I think I am becoming a pro at multitasking! To be clear I am not fond of household chores, I find them so boring and I always end up thinking I am wasting my “brain time” and could do something much more productive! However my whole life is a constant dilemma: I cannot stand being in a messy and dirty house! How to keep home tidy and clean whilst having some sort of “brain activity”? Thank goodness the Internet has been invented so that I can now comply with my household duties whilst learning and teaching myself about language acquisition and TPRS techniques. In other words free professional development and full body workout at the same time!!! Why complaining???
Here is what I usually do: when I am ironing (or cleaning the bathroom!), I listen to Tea with BVP a weekly podcast that discusses topics related to second language learning, teaching, and acquisition. It is hosted by Bill VanPatten, Professor of Spanish & Second Language Studies at Michigan State University who questions important points about language teaching. For instance the role of grammar in second language instruction and the difference between focus on form and grammar instruction. To me grammar has always played an important part in my teaching simply because I love grammar (I know I am nut but apparently most language teachers are grammarian!), hence this obsession in teaching verb conjugations and so on. However looking at my recent learners’ impressive results, I have come to realize that grammar is not compulsory and that in fact it should come later when learners have acquired enough language and are already fluent. When I discovered the power of comprehensible input, I drastically switched my way of thinking!
Coming back to multitasking, I have also tuned in TPRS Hangout which is a Youtube channel where Tina Hargaden videos herself teaching in her classroom. So that you know (just in case you are interested!) I usually watch Tina when I am cooking, trying not to splash my phone with cooking oil or any other food! As a matter of fact watching Tina has taught me so much about how to apply TPRS techniques. I have not yet been able to attend a TPRS workshop so having access to a TPRS classroom live is a big bonus for me: thank you so much Tina!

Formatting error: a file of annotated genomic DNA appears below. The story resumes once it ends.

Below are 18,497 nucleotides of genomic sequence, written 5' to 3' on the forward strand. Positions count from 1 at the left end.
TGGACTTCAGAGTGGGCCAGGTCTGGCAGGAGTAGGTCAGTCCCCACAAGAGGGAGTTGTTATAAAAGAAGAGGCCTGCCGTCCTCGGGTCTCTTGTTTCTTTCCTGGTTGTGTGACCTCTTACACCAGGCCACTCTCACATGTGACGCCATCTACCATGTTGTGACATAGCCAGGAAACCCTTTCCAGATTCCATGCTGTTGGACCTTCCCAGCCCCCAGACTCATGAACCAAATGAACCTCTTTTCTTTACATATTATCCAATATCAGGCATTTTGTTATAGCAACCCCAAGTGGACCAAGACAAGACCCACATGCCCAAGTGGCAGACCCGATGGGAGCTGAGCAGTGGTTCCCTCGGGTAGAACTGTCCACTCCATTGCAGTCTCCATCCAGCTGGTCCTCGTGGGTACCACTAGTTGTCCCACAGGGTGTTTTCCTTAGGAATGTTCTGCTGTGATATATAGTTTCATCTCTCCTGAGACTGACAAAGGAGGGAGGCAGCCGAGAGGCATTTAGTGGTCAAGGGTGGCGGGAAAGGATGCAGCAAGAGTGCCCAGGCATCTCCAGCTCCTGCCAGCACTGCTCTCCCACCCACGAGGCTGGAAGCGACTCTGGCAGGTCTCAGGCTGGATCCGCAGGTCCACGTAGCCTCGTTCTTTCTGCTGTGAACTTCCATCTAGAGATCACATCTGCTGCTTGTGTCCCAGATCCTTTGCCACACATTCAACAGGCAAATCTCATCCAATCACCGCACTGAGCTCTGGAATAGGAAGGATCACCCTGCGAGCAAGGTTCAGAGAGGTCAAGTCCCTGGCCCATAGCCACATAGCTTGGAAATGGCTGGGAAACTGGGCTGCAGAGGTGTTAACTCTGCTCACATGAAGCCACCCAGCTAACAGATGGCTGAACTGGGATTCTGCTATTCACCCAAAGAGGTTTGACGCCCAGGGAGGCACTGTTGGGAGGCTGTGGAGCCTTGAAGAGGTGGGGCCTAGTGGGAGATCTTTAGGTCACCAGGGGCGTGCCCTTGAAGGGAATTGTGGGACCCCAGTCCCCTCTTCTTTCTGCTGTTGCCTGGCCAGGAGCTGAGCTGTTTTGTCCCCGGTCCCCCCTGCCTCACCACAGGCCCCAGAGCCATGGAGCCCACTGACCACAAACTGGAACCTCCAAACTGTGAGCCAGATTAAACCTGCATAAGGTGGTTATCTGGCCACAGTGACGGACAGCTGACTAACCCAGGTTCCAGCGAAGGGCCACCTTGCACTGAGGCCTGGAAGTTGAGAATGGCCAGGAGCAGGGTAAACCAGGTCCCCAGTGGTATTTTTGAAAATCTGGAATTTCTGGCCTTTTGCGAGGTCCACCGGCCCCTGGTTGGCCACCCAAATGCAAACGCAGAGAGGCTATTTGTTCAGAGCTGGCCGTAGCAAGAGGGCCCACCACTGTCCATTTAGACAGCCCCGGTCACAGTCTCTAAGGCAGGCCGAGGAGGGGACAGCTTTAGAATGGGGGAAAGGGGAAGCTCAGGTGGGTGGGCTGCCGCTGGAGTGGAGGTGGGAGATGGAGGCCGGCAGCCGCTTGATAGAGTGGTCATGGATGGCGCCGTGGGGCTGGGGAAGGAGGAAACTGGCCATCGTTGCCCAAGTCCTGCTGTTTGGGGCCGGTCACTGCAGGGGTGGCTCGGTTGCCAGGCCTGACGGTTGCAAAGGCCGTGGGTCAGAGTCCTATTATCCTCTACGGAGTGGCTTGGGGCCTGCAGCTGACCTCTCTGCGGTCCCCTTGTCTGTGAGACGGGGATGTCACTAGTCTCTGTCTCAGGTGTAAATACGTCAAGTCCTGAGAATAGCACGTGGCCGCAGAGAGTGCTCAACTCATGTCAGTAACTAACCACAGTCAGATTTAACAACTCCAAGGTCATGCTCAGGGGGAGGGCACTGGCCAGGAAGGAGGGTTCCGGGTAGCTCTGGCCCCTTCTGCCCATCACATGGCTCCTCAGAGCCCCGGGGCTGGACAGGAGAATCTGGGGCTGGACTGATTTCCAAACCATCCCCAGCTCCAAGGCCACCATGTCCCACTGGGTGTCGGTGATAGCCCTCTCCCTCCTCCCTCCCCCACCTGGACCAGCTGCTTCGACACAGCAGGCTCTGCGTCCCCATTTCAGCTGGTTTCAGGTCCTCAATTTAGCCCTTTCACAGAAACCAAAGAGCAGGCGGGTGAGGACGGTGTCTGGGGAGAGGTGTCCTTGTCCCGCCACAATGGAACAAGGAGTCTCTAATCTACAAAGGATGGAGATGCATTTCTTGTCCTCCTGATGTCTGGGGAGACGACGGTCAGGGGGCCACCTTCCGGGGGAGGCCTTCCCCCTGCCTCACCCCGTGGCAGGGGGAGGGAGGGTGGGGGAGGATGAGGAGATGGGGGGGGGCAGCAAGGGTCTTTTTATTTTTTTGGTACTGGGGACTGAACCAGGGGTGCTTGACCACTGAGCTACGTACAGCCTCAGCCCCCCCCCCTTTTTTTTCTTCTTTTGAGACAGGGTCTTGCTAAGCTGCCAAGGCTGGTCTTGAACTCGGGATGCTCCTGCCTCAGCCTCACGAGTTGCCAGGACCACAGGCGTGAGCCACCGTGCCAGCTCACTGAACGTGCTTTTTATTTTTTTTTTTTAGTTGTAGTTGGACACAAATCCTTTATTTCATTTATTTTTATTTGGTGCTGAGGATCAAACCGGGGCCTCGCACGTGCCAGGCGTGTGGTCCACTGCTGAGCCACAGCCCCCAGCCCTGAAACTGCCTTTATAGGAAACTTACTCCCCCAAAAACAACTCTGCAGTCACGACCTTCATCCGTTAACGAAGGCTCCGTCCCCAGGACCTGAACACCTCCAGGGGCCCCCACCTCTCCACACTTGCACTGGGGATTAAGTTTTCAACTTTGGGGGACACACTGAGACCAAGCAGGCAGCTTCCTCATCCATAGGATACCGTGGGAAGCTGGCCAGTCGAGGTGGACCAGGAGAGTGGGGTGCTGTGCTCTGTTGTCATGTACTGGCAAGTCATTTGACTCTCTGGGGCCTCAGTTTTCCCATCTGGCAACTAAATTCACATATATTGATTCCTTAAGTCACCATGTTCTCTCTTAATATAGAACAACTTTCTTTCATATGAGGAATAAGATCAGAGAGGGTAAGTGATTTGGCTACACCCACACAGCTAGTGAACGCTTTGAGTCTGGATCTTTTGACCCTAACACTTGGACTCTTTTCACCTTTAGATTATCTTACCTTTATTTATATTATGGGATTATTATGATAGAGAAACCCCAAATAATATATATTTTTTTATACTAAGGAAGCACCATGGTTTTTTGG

One activity that I have yet to try is when Tina writes down the story the class has created. She writes it in front of the class and the students are expected to watch her write. Of course, they don’t seat silently watching her write the entire story! They do re-tell her the story so that she can write it down. What I very much like about this activity is that students have the chance to see someone writes (without mistakes) in the other language. They have a role model so that they can then write on their own later when they are ready. Writing is like speaking, it is output so learners should produce output when they have had enough input to be able to do so. What Tina does is giving them another form of “reading and listening” input. The other thing I very much like is that she takes time to spell the difficult words as she is writing them down and she also tells the students the punctuation she is using.
Have a look at one of her demos in French. Tina first explains why it is important to listen before writing:
What about you? Are you a king/queen of multitasking? What are your best professional development sources online? Have you tried Tina’s writing activity?